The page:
For a year, many people have urged President Trump to stop tweeting. Many of these people are his supporters, or at least his defenders.
Among conservatives, of course, there is a diversity of reaction to Trump’s tweets. Some people think they are raw genius. Pearls, if a little rough. Other people are aghast at the tweets.
Americans deserve to know what the president is thinking — what his mind and nature are. Trump reveals this through his tweets (as many of us do, I suppose).
Last week, the president gave an interview to Mike Schmidt of the New York Times. He was unfiltered, without staffers. And the interview gave us an excellent look at the president’s mind and nature.
He gives few press conferences, of the formal kind. In fact, in all of 2017, he gave just one: one solo press conference (that is, a press conference without a fellow head of state or government). By contrast, Obama gave seven in his first year, and Bush the Elder gave a whopping 27.
Trump’s press conference was in February, and, as to his tweets, the reaction to it was varied. Wildly. Bill Bennett, appearing on Fox & Friends, called the press conference “a tour de force by the president.” Other people thought that Trump confirmed spectacularly his unfitness for the office. Different people, different eyes. Different minds.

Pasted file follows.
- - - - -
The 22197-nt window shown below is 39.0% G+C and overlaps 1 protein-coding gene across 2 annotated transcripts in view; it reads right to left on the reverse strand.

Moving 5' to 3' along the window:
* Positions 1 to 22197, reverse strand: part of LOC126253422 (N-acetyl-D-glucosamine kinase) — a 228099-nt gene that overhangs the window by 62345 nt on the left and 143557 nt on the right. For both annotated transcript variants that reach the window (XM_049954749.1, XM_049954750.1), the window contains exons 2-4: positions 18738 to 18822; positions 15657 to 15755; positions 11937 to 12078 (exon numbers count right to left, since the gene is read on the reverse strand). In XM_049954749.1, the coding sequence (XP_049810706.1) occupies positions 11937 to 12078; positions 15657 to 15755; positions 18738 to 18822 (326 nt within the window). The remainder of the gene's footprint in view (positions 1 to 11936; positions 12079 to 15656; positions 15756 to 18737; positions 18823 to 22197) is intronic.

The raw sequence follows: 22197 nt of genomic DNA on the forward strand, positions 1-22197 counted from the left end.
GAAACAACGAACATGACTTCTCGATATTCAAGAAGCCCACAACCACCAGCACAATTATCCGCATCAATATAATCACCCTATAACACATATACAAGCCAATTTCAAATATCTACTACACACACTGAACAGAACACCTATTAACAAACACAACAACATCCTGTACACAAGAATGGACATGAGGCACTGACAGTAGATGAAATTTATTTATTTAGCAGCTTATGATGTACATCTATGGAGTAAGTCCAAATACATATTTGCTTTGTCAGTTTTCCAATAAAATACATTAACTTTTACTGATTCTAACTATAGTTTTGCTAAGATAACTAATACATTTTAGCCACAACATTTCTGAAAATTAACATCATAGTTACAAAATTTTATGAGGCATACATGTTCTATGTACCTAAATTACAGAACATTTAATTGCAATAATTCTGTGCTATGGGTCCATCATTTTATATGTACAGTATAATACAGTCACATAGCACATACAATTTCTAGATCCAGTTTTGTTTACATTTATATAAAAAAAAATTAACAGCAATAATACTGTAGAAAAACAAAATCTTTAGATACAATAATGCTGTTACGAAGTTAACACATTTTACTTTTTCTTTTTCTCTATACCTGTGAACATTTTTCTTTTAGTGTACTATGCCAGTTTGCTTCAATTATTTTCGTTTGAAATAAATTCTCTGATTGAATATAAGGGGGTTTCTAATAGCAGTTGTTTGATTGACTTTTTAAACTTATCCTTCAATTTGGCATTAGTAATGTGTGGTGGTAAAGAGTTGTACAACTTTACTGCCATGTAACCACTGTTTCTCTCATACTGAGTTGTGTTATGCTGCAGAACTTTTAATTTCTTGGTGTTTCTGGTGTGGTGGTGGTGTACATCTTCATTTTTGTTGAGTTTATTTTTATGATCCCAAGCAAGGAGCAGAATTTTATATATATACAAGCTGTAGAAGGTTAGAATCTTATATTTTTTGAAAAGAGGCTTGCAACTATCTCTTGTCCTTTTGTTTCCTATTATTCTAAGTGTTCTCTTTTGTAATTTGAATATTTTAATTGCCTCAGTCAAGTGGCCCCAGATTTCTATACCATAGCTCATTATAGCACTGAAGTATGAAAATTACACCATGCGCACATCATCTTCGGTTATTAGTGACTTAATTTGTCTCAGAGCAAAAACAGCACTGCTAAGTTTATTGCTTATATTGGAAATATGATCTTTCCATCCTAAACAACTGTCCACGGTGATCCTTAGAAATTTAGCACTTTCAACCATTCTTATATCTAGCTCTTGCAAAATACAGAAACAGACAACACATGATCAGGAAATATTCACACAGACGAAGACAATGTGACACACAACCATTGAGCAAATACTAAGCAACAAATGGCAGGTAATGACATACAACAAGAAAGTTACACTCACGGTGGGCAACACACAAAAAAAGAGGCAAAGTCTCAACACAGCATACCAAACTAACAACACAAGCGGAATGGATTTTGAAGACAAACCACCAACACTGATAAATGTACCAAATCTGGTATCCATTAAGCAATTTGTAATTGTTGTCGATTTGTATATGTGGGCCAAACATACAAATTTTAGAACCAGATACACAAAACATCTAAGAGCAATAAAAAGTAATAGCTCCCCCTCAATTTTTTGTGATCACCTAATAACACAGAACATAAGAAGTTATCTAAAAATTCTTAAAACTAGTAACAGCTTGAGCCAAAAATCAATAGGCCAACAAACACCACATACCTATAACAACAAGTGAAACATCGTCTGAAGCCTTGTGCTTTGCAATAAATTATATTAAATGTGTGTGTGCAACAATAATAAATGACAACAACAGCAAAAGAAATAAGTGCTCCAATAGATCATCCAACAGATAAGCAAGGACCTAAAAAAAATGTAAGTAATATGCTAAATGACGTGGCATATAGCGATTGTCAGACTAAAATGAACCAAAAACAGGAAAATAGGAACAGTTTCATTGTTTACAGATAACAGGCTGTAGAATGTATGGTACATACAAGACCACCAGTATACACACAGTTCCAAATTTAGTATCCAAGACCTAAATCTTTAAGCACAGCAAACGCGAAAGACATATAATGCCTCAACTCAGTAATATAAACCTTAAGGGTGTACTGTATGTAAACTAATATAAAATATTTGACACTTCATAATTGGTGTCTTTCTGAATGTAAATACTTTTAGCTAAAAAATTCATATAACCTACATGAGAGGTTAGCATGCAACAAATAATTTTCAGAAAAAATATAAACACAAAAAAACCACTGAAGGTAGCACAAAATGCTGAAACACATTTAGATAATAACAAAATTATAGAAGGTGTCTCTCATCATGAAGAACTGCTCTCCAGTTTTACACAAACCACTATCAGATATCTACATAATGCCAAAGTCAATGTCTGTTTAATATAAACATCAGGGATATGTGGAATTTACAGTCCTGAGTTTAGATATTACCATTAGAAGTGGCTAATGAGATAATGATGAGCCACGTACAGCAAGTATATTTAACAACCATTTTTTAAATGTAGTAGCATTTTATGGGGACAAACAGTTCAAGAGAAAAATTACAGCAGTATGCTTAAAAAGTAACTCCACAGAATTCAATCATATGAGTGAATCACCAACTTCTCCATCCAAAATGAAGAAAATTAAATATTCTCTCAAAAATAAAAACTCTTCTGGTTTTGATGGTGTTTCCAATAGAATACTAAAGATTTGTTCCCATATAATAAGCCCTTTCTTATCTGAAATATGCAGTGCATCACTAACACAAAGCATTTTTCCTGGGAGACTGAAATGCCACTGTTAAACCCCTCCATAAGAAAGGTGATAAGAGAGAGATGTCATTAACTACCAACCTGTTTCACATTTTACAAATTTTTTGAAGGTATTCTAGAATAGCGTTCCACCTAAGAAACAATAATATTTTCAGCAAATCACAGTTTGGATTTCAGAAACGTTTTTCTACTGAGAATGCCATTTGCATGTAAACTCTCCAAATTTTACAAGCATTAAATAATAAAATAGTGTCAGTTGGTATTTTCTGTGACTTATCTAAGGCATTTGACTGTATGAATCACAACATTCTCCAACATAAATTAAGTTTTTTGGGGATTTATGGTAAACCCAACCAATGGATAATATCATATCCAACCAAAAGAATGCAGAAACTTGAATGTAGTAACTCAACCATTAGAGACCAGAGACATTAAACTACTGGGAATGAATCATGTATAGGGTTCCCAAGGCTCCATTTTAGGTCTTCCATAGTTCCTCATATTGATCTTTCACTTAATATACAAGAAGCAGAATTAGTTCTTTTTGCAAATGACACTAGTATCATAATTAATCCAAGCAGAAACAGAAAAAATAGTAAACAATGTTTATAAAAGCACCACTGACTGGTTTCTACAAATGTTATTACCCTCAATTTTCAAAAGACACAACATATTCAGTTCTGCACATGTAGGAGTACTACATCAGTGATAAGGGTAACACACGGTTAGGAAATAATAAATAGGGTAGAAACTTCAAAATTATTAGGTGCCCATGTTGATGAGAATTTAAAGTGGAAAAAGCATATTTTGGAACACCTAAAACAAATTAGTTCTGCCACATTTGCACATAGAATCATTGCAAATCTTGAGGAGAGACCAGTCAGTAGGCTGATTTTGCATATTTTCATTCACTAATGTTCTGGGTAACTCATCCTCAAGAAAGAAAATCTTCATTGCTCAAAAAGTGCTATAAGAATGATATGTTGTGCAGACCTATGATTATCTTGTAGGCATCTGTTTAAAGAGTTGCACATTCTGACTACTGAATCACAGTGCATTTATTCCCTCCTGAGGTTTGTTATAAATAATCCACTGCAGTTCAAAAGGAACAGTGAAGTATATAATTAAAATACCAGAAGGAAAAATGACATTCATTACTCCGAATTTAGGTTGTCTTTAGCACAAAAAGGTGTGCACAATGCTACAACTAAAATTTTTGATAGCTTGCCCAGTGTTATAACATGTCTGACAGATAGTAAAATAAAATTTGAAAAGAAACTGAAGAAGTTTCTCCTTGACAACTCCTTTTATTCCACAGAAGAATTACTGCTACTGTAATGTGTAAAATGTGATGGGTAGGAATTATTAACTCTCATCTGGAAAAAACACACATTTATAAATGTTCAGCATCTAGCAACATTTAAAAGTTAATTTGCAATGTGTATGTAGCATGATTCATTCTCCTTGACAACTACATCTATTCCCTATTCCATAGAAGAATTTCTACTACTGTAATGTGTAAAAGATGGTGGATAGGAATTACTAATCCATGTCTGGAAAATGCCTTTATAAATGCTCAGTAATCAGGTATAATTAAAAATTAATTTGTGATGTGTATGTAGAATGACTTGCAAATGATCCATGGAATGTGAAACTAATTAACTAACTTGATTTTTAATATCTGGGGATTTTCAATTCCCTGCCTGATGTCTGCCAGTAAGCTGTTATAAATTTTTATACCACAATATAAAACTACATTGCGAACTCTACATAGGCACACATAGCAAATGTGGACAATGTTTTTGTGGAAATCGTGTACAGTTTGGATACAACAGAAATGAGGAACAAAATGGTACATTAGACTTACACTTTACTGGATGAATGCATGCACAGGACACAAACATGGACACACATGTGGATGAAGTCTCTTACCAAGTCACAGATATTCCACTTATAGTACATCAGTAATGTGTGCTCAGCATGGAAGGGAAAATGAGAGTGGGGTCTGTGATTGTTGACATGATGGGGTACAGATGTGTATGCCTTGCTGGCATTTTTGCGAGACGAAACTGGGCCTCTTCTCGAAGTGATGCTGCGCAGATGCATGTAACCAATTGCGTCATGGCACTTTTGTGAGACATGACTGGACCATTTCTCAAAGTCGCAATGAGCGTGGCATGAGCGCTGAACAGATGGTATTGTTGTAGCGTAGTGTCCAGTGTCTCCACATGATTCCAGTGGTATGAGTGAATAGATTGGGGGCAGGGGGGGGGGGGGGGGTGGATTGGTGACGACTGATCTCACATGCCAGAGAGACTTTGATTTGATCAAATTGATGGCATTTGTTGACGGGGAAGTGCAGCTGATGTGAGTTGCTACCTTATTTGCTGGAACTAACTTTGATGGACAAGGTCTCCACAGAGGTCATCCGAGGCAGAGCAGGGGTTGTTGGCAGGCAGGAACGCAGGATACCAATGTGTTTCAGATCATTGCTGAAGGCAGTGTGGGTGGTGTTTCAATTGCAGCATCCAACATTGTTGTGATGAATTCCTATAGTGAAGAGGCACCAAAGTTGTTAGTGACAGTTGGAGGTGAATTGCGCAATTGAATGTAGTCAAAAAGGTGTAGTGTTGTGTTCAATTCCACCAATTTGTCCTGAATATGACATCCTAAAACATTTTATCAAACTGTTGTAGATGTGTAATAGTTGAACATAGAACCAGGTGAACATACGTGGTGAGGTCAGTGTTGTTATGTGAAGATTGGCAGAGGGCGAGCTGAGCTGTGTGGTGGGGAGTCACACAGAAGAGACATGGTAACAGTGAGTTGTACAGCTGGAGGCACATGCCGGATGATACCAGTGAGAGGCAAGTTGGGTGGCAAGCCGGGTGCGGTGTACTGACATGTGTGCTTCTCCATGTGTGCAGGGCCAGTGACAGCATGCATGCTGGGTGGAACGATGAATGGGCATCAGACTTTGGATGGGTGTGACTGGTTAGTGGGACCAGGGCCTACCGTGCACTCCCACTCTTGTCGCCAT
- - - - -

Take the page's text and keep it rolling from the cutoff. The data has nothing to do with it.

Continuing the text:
As a journalist, I encourage talking and candor from our top officials, especially the president. In fact, I liked this sort of thing long before I became a journalist. These days, however, I hear some journalists say, “Shut up, Mr. President” — which is odd.
I think I know why some of Trump’s defenders want him to shut up. They believe that his talking, his tweeting, makes him harder to defend. Pas devant les enfants, goes an old expression. (“Not in front of the children.”) How about Pas devant les adultes?
There are people who want Trump to be largely tangential to his presidency. Let Mattis, Nikki, Betsy, and other wonderful people do their wonderful things; let Ryan ’n’ Mitch handle legislation. All will be well. I understand this point of view entirely. But you can’t have a Trump presidency without Trump. You can’t have your cake and eat it too.
Some of Trump’s supporters and defenders are actually insulting to him, I believe. They believe that, like a child, he ought to have his phone taken away. I say again that people ought to know the thoughts of the president. And to hear him in his own voice.
“Let Reagan be Reagan,” we used to say. (This came from “Let Poland be Poland,” which was a cry of the early ’80s.) Likewise, let Trump be Trump — and let you be you, and me be me.
Tweet on, Mr. President. And as you well know, it was you who got elected president, not anyone else, neither friend nor foe nor in between. See you online.